Look at this image: what do you see?
Well, what’s visible is either a framed black cross (against a white background), or four white boxes against a black background. As you look at the image, one part of it will always stand out to you against the background of the other. It’s impossible to see both at the same time; you can try to do this but you’ll end up frustrated!
Figure and ground
The image above (there are plenty of other similar and very famous examples) demonstrates what’s known as figure-ground configuration and neatly shows how our perceptual systems organise incoming stimuli and experiences. For example, when we open our eyes, what we ‘see’ is a certain type of arrangement where some aspects of what’s before us stand out (for example through being colourful or bright), while others aspects seem relegated to the background. This is true at all times, even though of course we can re-configure scenes so that other entities are brought into attention and previous ones become part of the background. What we have is a relationship between a figure (the entity that stands out) and the ground (the de-emphasised background aspects); without this, our perceptual worlds would exist in disorganised chaos!
Figure-ground is a basic rule of attention. We can notice this distinction in written texts too, and there are ways that we can explain how figure-ground is set up and maintained or manipulated. For instance, Peter Stockwell (2009) calls parts of a text that demand attention attractors, and argues that words and/or phrases that have the qualities of newness, largeness, movement, brightness and activeness can all set up, keep or cause a shift in attention. Writers can thus manipulate what they want us to focus our attention on, and what they want to remain in the background. A reader’s attention will be maintained on figures if they are continually repeated or referred to, whilst any shift in attention reconfigures the figure-ground relationship. In fact, we can use this to analyse a text, as in this example from Ian McEwan’s novel On Chesil Beach (analysis paragraph based on Giovanelli 2014: 63)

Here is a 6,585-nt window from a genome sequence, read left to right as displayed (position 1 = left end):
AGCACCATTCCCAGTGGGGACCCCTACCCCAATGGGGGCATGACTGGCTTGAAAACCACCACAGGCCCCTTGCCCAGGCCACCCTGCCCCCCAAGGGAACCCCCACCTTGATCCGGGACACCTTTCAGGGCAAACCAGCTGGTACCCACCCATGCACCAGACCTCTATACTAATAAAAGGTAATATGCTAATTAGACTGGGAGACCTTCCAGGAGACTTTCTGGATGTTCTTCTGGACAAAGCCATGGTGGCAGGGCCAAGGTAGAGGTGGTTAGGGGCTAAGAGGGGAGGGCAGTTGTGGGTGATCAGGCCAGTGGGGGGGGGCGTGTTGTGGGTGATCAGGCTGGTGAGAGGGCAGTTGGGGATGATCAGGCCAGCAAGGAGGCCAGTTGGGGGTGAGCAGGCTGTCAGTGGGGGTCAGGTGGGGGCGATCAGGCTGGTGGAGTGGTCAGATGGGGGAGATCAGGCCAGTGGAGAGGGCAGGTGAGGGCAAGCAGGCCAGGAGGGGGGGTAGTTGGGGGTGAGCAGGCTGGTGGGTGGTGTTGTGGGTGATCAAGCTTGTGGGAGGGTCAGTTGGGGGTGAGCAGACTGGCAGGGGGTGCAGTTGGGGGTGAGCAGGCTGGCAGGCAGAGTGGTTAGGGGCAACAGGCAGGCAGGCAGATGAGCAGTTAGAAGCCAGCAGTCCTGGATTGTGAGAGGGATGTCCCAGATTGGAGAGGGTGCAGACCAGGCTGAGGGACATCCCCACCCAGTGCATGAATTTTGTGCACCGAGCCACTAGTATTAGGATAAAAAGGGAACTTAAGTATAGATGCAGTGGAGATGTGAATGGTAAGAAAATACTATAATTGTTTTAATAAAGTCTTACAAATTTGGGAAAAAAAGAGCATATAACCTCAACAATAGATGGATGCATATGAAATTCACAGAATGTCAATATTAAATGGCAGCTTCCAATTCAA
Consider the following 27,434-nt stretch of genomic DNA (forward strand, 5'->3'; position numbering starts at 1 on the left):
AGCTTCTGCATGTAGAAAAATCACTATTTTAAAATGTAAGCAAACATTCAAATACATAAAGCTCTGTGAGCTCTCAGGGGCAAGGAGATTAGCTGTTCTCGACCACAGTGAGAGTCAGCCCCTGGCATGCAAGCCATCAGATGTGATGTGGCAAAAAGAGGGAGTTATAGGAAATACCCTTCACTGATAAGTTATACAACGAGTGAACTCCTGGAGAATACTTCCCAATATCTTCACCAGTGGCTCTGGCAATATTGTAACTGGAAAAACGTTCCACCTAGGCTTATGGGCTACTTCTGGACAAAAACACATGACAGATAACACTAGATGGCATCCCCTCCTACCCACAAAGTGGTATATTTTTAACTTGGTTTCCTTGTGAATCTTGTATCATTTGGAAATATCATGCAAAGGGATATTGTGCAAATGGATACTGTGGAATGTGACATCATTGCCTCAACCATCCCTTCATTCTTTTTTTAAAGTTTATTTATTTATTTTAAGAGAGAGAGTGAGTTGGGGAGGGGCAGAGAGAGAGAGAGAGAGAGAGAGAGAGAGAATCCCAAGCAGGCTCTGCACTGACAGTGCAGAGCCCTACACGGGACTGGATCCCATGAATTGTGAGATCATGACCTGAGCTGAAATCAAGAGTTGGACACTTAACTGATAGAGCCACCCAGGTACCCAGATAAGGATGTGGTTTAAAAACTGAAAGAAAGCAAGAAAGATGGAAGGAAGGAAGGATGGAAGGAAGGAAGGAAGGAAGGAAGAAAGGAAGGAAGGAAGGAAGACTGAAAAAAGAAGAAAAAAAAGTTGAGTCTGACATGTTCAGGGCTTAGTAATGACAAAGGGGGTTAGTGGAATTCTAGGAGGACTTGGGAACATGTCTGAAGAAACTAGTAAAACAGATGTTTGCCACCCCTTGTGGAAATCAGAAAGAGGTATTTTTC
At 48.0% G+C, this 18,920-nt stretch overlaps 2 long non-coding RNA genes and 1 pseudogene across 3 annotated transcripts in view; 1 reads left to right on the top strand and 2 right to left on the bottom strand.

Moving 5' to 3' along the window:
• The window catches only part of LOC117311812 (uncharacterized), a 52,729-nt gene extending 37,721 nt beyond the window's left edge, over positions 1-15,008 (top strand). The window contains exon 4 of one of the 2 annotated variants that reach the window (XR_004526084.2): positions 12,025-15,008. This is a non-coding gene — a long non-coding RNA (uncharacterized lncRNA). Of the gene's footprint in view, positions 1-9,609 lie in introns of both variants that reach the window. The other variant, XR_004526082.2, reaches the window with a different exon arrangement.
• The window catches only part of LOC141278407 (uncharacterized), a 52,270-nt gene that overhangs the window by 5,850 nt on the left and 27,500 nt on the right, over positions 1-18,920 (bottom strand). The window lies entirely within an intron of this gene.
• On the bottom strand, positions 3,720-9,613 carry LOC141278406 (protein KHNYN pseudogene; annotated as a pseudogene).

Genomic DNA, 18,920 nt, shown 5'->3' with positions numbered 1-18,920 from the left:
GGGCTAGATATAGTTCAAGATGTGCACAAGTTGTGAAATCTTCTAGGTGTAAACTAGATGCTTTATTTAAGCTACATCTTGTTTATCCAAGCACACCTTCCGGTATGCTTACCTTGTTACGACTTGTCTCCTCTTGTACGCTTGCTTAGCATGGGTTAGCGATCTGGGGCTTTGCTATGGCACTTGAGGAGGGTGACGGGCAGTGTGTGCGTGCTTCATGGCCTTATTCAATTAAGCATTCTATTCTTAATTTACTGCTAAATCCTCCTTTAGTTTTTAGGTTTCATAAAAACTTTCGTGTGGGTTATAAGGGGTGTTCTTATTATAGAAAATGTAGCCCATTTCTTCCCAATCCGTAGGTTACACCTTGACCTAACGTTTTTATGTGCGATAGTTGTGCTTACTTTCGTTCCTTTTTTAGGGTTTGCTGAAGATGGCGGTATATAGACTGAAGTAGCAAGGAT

They were young, educated and both virgins on this, their wedding night, and they lived in a time when a conversation about sexual difficulties was plainly impossible. But it is never easy. They had just sat down to supper in a tiny sitting room of the first floor of a Georgian inn. In the next room, visible through the open door, was a four-poster bed, rather narrow, whose bedcover was pure white and stretched startlingly smooth, as though by no human hand.
(McEwan 2007: 3)
- In this extract, the couple (later named as Edward and Florence) are focused as objects of attention through being positioned at the front of the opening clause as the referents of ‘They’. They maintain their position as the figure through the first three sentences as a result of the repeated use of ‘they’/‘They’, which keeps attention on them as objects of readerly focus.
- However, they are not mentioned in the final sentence and attention is instead focused on a location the adjacent bedroom. Here the figure/ground relationship is reconfigured through a series of moves, initiated by ‘In the next room’, which diverts attention away from the current location. Another phrase ‘through the open door’ shifts the focus to the bed, and then to the bedcover. This is maintained against the ground of the location and the people staying there, through the detail used to describe it: ‘pure white’, and ‘smooth’.
- This shift in figure-ground seems significant and could be interpreted in the context of the couple’s apparent sexual inexperience and anxieties. The purity of the bed, described as untouched by ‘human hand’ becomes a symbol of this inexperience (fusing the object and the lovers it represents), which acts as an important textual and thematic figure in the remainder of the novel.